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Health Insight May 2001:
Matron gets a mixed reception

  The Royal College of Nursing has welcomed the government’s plan to ‘bring back matron’, which Alan Milburn has said reflects his aim to give more power to front-line staff. By 2004, every hospital will have ‘modern matrons’, each of them in charge of five or six wards. They will act as a ‘voice upwards’ to directors of nursing. They will influence hospital cleaning and catering budgets, and work with patient advocacy and liaison services. Their salary will be in the range of £26,000 to £31,000.

The RCN has, however, expressed some cautions; it does not want the new scheme to be implemented in such a way that ‘matron responsibilities’ are placed on one individual in isolation.

The NHS Confederation sees the new move as a welcome recognition that there is, at present, a deficit of middle managers in the NHS, though it is concerned that the modern matrons might disempower ward sisters and charge nurses.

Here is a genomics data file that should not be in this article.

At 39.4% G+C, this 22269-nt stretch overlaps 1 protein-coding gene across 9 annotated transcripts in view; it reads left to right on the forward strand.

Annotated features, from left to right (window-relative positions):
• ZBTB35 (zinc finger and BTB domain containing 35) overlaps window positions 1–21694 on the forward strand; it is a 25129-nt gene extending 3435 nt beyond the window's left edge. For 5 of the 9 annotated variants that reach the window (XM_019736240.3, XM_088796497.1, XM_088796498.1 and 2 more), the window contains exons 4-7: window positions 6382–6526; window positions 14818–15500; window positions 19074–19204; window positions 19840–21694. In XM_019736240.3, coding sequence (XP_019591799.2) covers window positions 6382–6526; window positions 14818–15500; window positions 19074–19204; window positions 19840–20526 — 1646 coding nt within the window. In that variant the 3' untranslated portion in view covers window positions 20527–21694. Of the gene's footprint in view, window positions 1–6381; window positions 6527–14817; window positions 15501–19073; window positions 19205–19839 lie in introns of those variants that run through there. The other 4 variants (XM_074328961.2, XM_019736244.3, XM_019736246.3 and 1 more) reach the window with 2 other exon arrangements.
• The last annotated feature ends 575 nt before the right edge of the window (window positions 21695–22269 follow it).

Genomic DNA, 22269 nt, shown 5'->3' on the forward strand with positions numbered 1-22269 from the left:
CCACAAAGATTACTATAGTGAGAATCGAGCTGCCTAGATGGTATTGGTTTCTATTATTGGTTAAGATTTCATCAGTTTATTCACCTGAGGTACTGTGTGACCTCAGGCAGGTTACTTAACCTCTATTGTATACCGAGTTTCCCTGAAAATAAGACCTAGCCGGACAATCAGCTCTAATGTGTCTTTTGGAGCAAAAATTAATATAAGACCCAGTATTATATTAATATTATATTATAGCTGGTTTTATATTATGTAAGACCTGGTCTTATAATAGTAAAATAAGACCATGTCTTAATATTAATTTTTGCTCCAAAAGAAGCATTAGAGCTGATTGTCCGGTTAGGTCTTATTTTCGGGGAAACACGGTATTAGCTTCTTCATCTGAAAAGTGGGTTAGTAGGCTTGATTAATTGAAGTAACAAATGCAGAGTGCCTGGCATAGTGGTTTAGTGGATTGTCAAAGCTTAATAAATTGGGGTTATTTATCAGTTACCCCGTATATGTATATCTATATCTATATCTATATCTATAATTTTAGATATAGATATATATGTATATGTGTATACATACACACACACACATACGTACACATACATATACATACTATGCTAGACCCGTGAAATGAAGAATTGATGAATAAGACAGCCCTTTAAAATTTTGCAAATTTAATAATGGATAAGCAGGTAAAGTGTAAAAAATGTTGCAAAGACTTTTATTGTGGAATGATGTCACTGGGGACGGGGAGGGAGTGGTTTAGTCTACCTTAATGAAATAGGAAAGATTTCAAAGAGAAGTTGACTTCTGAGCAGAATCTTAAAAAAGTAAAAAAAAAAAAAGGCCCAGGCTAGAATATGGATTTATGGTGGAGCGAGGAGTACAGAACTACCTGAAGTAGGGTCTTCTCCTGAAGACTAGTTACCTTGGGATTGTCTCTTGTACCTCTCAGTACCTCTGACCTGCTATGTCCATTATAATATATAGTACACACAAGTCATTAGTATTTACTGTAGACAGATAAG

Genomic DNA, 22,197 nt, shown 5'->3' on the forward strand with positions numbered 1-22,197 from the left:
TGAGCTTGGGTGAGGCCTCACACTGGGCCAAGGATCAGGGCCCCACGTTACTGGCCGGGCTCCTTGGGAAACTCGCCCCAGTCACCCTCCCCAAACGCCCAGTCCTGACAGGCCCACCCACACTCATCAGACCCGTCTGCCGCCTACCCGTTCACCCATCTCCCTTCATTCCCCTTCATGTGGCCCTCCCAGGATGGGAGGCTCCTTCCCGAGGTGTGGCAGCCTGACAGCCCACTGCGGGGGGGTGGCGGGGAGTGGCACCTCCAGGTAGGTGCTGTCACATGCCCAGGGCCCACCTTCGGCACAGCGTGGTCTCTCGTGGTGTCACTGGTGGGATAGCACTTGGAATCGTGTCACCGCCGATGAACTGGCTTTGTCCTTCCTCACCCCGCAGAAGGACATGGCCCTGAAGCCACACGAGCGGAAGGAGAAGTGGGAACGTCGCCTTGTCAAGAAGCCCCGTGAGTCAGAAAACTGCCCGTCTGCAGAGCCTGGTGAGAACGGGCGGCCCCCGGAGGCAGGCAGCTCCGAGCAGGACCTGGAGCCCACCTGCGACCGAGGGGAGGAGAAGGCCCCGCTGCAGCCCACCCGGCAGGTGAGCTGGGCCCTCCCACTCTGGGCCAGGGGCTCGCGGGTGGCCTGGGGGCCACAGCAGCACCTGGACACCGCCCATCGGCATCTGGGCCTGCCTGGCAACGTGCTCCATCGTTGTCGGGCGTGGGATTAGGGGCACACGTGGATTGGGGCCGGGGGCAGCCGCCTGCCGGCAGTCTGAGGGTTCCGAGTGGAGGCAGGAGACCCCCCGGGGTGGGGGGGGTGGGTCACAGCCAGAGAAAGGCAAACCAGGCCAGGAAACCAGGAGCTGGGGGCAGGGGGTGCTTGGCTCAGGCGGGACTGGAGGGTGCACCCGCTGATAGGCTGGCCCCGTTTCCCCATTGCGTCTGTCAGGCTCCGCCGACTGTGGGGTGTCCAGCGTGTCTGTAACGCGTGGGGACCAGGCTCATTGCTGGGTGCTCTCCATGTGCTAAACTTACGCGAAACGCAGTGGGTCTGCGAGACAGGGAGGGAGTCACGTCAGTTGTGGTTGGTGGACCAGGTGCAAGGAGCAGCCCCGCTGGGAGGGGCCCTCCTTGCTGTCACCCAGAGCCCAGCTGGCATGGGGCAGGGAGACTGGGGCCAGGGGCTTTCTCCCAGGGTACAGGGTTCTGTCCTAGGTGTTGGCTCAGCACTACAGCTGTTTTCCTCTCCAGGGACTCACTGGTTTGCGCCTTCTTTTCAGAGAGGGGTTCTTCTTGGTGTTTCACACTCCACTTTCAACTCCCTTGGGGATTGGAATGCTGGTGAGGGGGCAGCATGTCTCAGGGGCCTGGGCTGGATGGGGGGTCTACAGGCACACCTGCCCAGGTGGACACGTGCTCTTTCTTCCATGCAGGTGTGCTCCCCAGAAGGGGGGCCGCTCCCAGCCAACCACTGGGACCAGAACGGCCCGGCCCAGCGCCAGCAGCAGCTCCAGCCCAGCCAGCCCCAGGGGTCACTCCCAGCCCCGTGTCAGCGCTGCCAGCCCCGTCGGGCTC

Others have been more critical and have dismissed ‘modern matrons’ as an election gimmick. For example, Alan Maynard, Professor of Health Economics at York University described modern matrons as ‘an evidence-free political wheeze’. Ray Bowden, Honorary Visiting Professor of Nursing at York, described the title as ‘demeaning and sexist’. He added, ‘I find it strange that they’re harking back to a false concept as a solution to the problems of the present.’

Source: Health Service Journal 12 April, Press release (DoH)


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